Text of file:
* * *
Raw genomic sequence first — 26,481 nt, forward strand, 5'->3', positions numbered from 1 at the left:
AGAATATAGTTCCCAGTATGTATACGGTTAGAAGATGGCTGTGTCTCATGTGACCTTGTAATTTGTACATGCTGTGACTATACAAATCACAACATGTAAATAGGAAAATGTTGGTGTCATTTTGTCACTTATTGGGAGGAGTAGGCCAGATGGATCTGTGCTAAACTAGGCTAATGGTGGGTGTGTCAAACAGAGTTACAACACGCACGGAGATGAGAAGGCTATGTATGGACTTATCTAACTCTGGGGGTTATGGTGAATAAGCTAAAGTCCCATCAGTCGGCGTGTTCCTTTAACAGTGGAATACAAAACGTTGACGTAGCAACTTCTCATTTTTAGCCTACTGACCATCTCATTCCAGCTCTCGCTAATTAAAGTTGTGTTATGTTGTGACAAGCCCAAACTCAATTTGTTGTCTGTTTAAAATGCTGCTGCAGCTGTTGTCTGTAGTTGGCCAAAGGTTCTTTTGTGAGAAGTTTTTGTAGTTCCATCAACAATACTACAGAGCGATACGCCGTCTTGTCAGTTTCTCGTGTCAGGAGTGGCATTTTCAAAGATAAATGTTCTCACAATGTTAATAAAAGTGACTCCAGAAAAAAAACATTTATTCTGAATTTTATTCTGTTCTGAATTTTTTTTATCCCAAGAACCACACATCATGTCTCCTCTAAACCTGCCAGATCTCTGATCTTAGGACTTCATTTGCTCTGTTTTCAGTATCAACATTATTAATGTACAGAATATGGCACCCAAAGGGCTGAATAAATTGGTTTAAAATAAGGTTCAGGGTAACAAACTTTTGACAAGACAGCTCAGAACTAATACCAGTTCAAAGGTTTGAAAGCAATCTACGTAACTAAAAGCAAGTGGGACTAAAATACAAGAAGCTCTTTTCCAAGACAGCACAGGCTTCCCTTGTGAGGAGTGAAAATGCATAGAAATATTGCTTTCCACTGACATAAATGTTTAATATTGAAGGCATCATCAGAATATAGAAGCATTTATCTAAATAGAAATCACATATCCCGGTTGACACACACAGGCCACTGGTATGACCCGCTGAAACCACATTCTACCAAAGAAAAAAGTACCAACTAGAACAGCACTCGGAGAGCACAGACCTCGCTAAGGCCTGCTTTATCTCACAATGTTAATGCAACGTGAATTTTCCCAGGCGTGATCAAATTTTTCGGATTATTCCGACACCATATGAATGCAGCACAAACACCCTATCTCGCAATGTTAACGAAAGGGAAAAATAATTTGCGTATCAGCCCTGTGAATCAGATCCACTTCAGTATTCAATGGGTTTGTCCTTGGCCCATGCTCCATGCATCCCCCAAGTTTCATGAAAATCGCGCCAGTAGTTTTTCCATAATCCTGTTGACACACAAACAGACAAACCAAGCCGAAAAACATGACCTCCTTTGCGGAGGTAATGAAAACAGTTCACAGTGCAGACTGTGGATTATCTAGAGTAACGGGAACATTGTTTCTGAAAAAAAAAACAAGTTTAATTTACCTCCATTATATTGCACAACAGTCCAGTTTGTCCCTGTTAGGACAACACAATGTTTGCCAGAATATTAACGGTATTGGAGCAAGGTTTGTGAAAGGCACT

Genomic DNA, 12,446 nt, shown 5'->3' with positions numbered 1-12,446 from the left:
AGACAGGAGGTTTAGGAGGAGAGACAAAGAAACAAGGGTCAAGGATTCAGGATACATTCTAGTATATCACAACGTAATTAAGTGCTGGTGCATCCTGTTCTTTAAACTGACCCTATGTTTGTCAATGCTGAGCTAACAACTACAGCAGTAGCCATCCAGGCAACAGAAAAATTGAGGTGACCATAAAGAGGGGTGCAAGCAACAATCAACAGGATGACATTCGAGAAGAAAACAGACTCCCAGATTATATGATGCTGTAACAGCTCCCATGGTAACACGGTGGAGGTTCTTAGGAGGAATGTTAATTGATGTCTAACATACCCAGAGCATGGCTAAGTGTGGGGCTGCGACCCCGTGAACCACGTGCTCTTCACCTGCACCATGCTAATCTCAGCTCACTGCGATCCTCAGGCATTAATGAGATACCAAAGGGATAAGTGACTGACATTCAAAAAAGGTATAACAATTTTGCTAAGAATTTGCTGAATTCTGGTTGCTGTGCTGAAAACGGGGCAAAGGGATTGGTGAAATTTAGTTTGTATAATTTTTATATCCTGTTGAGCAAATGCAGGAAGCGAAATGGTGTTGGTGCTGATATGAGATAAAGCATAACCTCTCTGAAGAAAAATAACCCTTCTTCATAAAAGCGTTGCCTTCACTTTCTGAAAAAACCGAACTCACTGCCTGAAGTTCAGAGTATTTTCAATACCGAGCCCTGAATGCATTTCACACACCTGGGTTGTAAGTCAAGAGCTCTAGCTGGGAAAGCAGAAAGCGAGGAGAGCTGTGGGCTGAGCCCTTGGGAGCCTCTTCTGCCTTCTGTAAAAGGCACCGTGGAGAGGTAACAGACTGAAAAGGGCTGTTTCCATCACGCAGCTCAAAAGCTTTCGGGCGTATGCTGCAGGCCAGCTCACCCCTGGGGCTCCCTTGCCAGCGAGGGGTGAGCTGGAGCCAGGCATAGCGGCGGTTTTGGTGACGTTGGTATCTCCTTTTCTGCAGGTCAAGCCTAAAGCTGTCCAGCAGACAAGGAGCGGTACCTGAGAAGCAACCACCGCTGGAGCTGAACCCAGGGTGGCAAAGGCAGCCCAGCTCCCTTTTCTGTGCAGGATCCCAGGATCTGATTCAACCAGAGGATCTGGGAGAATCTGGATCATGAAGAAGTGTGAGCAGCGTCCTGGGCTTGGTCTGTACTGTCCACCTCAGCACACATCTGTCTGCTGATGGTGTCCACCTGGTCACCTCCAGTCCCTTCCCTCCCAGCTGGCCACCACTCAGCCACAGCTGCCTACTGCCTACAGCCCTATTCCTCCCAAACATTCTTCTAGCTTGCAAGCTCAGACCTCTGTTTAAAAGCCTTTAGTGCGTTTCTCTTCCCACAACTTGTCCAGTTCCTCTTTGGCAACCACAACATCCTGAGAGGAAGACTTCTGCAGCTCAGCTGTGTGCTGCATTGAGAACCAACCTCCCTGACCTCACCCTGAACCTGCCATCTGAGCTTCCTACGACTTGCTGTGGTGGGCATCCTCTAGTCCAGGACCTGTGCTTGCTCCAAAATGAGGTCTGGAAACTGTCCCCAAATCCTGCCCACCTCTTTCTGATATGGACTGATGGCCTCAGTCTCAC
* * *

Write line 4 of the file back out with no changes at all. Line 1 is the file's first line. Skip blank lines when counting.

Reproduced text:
AGACAGGAGGTTTAGGAGGAGAGACAAAGAAACAAGGGTCAAGGATTCAGGATACATTCTAGTATATCACAACGTAATTAAGTGCTGGTGCATCCTGTTCTTTAAACTGACCCTATGTTTGTCAATGCTGAGCTAACAACTACAGCAGTAGCCATCCAGGCAACAGAAAAATTGAGGTGACCATAAAGAGGGGTGCAAGCAACAATCAACAGGATGACATTCGAGAAGAAAACAGACTCCCAGATTATATGATGCTGTAACAGCTCCCATGGTAACACGGTGGAGGTTCTTAGGAGGAATGTTAATTGATGTCTAACATACCCAGAGCATGGCTAAGTGTGGGGCTGCGACCCCGTGAACCACGTGCTCTTCACCTGCACCATGCTAATCTCAGCTCACTGCGATCCTCAGGCATTAATGAGATACCAAAGGGATAAGTGACTGACATTCAAAAAAGGTATAACAATTTTGCTAAGAATTTGCTGAATTCTGGTTGCTGTGCTGAAAACGGGGCAAAGGGATTGGTGAAATTTAGTTTGTATAATTTTTATATCCTGTTGAGCAAATGCAGGAAGCGAAATGGTGTTGGTGCTGATATGAGATAAAGCATAACCTCTCTGAAGAAAAATAACCCTTCTTCATAAAAGCGTTGCCTTCACTTTCTGAAAAAACCGAACTCACTGCCTGAAGTTCAGAGTATTTTCAATACCGAGCCCTGAATGCATTTCACACACCTGGGTTGTAAGTCAAGAGCTCTAGCTGGGAAAGCAGAAAGCGAGGAGAGCTGTGGGCTGAGCCCTTGGGAGCCTCTTCTGCCTTCTGTAAAAGGCACCGTGGAGAGGTAACAGACTGAAAAGGGCTGTTTCCATCACGCAGCTCAAAAGCTTTCGGGCGTATGCTGCAGGCCAGCTCACCCCTGGGGCTCCCTTGCCAGCGAGGGGTGAGCTGGAGCCAGGCATAGCGGCGGTTTTGGTGACGTTGGTATCTCCTTTTCTGCAGGTCAAGCCTAAAGCTGTCCAGCAGACAAGGAGCGGTACCTGAGAAGCAACCACCGCTGGAGCTGAACCCAGGGTGGCAAAGGCAGCCCAGCTCCCTTTTCTGTGCAGGATCCCAGGATCTGATTCAACCAGAGGATCTGGGAGAATCTGGATCATGAAGAAGTGTGAGCAGCGTCCTGGGCTTGGTCTGTACTGTCCACCTCAGCACACATCTGTCTGCTGATGGTGTCCACCTGGTCACCTCCAGTCCCTTCCCTCCCAGCTGGCCACCACTCAGCCACAGCTGCCTACTGCCTACAGCCCTATTCCTCCCAAACATTCTTCTAGCTTGCAAGCTCAGACCTCTGTTTAAAAGCCTTTAGTGCGTTTCTCTTCCCACAACTTGTCCAGTTCCTCTTTGGCAACCACAACATCCTGAGAGGAAGACTTCTGCAGCTCAGCTGTGTGCTGCATTGAGAACCAACCTCCCTGACCTCACCCTGAACCTGCCATCTGAGCTTCCTACGACTTGCTGTGGTGGGCATCCTCTAGTCCAGGACCTGTGCTTGCTCCAAAATGAGGTCTGGAAACTGTCCCCAAATCCTGCCCACCTCTTTCTGATATGGACTGATGGCCTCAGTCTCAC